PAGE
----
Weekend and holiday admissions to hospital increase risk of
21 Dec 2010
Patients treated by Welsh hospitals for upper gastrointestinal
(GI) bleeding were 41% more likely die if they were admitted on a public
holiday and 13% more likely if it was at the weekend, according to
research by the Department of Public Health at the University of Oxford.
The findings are published in the January issue of Alimentary
Pharmacology and Therapeutics.
Upper gastrointestinal bleeding, which can be caused by
conditions such as peptic ulcers and gastritis — an inflammation of
the stomach lining often caused by alcohol — results in
approximately 25,000 hospital admissions a year across the UK. The
highest rates reported are in Scotland, with the lowest rates often
in southern England.
Researchers who analysed the records of 22,299 people admitted a
total of 24,421 times between 1999 and 2007 also found that
admissions, but not death rates, were significantly influenced by
“The higher death rates for weekend and public holiday admissions
could not be explained by differences in the patients admitted and
may be down to reduced staffing levels or delays in investigative
procedures such as endoscopy” says study lead Dr Stephen Roberts
from the School of Medicine at the University of Swansea, UK.
Key findings of the study include:
- The overall incidence of upper GI bleeding was 134 per
100,000 of the population, with a higher incidence in males than
female (153 versus 117). Incidence rates increased sharply with
age, from 52 per 100,000 in people aged 18 to 24 to 774 for
those aged 85 plus.
- People living in the most socially deprived areas of Wales
were twice as likely to be admitted for GI bleeding as people
living in the least socially deprived areas.
- However, those local authority areas with the highest
incidence of bleeding often had the lowest death rates. This
could be explained by case mix differences, variations in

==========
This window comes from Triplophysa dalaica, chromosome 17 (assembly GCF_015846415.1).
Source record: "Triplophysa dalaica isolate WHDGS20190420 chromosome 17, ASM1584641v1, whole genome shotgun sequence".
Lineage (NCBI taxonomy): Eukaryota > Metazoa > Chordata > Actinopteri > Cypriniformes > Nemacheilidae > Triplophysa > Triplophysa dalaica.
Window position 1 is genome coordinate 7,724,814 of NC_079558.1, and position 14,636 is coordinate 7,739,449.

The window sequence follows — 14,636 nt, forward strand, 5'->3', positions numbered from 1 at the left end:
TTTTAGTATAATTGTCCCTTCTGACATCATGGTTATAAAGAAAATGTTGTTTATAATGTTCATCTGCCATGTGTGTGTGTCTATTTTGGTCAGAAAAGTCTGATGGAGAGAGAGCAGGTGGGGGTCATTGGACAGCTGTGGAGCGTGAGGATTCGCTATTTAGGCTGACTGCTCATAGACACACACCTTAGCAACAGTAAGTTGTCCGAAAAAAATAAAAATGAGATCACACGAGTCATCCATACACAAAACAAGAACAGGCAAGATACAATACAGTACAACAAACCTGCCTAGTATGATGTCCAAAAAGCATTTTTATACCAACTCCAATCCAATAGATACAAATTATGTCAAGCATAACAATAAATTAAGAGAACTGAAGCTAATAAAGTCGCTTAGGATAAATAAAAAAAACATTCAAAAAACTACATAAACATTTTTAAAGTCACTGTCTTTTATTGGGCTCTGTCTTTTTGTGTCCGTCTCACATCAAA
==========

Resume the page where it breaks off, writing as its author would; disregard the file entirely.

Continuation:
hospital admission thresholds for less severe cases and less
effective out-of-hours services provided by family doctors in
- Patients admitted on Fridays and Saturdays were
significantly less likely to receive endoscopy than those
admitted on other days and those that did receive this
investigative procedure faced a longer, median wait of three
days. Rates of endoscopy on the day of admission were lower on
Saturdays and Sundays.
- Patients admitted at the weekends and on public holidays
tended to be significantly younger than those admitted during
the week. They had shorter lengths of stay — indicating less
severe bleeds — but similar levels of other health issues.
- Over the whole study period, 10% of people died within 30
days of being admitted to hospital, ranging from 0.2% of people
aged from 18 to 24 to 20.9% of those aged 85 plus.
- Death rates fell significantly during the period studied,
from 11.4% in 1999/2000 to 8.6% in 2006/7.
- When the death rates were adjusted for differences in age
and gender, they were 13% higher at weekends and 41% higher on
public holidays. The difference remained significant even when
the researchers adjusted them to take into account other major
illnesses such as cancer, diabetes, heart disease and organ
- The researchers found no difference in death rates at
weekends and public holidays between hospitals that did and did
not have a formal out-of-hours endoscopy service. However, this
finding is inconclusive as informal services are provided on an
ad hoc basic in many other hospitals.
Dr Roberts says there are a number of possible explanations for
increased deaths at weekends and on public holidays. These could
include reduced staffing levels that may lead to:
- less thorough assessment;
- lack of specialist or senior consultant cover;
- lower levels of multidisciplinary team care;
- poor communication at handover; and
- possible delays in investigations such as endoscopy.
“It is very clear from our research that further studies are
needed to understand why death rates are much higher at weekends and
on public holidays than during the week,” concludes Dr Roberts.
Professor Jon Rhodes, President of the British Society of
Gastroenterology and an associate editor of the Journal, comments:
"The publication of this paper is very timely because the BSG has
been co-drafting a report prompted by concerns raised by the
National Patient Safety Agency about deaths from GI bleeding. This
will suggest that smaller hospitals form networks to provide
seven-day endoscopy cover.
"The Welsh study shows, however, that this alone may not be
sufficient and our society is also pushing hard to promote seven-day
consultant cover in hospitals for the major acute specialties,
Fellow associate editor Dr Brian Fennerty, President of the
American Society for Gastrointestinal Endoscopy, adds: “Sick
patients do not always conform to an 8am to 5pm, Monday to Friday
work schedule and physicians and facilities caring for patients need
to be able to provide the same level of care 24 hours a day, seven
days a week for acutely ill individuals.
"These data implicate our current healthcare systems as being
inadequate for managing acute GI haemorrhage outside of normal hours
and call for an analysis as to why the process of care breaks down
and what needs to be done to fix it.”